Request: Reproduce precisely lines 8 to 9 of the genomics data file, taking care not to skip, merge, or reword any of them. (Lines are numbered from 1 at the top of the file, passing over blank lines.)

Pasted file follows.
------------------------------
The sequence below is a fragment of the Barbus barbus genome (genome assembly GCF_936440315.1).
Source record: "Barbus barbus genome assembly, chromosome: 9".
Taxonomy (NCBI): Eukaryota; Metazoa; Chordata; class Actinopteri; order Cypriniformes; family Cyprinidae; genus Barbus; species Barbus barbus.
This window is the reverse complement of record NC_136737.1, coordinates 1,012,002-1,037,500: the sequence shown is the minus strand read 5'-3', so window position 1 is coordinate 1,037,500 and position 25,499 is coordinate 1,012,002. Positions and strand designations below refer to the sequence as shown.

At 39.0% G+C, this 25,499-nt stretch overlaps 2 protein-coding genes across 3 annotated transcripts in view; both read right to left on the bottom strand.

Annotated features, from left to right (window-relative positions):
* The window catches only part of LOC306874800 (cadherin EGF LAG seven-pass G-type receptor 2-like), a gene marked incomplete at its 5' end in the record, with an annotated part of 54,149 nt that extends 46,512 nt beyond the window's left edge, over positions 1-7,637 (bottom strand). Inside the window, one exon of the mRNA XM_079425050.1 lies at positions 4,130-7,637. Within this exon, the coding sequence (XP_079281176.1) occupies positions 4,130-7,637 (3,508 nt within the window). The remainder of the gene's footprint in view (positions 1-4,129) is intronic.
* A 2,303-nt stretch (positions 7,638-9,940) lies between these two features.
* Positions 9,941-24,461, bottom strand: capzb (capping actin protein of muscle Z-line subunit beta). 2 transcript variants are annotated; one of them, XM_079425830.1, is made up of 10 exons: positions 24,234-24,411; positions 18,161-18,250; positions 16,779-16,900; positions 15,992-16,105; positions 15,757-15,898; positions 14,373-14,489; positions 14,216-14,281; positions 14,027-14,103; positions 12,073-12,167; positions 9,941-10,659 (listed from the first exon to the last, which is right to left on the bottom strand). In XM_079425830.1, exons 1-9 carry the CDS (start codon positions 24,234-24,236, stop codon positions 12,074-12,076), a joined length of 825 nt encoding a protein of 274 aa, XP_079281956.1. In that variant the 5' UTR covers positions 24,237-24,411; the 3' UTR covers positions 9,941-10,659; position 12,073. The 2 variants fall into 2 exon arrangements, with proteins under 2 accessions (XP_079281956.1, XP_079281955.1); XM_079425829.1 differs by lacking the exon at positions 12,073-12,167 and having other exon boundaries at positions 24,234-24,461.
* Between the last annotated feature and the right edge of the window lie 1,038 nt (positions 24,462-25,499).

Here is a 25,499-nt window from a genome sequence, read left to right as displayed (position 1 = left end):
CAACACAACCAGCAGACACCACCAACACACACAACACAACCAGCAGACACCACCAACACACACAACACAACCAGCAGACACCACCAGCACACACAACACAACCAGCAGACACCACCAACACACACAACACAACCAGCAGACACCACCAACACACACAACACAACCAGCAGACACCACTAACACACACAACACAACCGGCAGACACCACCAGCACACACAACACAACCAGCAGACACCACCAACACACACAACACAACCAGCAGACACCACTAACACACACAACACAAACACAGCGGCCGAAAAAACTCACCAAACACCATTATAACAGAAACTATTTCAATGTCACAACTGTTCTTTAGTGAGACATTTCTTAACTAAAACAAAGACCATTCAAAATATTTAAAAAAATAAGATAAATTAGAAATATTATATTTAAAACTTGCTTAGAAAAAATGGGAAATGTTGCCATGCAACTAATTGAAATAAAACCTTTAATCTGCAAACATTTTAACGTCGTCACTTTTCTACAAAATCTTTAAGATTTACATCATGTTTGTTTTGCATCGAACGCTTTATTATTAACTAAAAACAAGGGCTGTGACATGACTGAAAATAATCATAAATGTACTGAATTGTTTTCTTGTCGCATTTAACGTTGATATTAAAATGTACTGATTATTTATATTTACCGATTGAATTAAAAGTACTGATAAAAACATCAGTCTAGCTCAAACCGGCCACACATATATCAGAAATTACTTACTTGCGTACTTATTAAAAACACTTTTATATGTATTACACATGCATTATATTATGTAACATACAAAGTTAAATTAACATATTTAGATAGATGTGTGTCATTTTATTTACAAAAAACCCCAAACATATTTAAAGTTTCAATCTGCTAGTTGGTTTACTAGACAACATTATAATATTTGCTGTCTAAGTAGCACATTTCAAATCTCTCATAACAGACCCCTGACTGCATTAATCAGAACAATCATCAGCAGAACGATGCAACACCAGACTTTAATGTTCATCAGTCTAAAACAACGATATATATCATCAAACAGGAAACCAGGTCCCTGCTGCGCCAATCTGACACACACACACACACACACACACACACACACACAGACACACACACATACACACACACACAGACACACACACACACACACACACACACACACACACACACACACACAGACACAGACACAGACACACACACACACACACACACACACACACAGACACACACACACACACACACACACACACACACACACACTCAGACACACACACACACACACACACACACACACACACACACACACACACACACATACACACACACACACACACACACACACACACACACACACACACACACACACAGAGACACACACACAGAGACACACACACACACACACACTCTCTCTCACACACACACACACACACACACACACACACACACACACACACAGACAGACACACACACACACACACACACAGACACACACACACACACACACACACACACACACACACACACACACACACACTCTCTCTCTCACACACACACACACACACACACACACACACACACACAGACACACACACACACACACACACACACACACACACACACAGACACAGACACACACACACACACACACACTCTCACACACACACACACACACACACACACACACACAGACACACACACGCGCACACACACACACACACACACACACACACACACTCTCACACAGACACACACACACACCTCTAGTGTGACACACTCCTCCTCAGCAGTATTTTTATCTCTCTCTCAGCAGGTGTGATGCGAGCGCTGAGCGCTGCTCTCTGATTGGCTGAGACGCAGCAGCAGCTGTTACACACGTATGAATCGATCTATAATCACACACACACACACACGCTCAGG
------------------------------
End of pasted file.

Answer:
* A 2,303-nt stretch (positions 7,638-9,940) lies between these two features.
* Positions 9,941-24,461, bottom strand: capzb (capping actin protein of muscle Z-line subunit beta). 2 transcript variants are annotated; one of them, XM_079425830.1, is made up of 10 exons: positions 24,234-24,411; positions 18,161-18,250; positions 16,779-16,900; positions 15,992-16,105; positions 15,757-15,898; positions 14,373-14,489; positions 14,216-14,281; positions 14,027-14,103; positions 12,073-12,167; positions 9,941-10,659 (listed from the first exon to the last, which is right to left on the bottom strand). In XM_079425830.1, exons 1-9 carry the CDS (start codon positions 24,234-24,236, stop codon positions 12,074-12,076), a joined length of 825 nt encoding a protein of 274 aa, XP_079281956.1. In that variant the 5' UTR covers positions 24,237-24,411; the 3' UTR covers positions 9,941-10,659; position 12,073. The 2 variants fall into 2 exon arrangements, with proteins under 2 accessions (XP_079281956.1, XP_079281955.1); XM_079425829.1 differs by lacking the exon at positions 12,073-12,167 and having other exon boundaries at positions 24,234-24,461.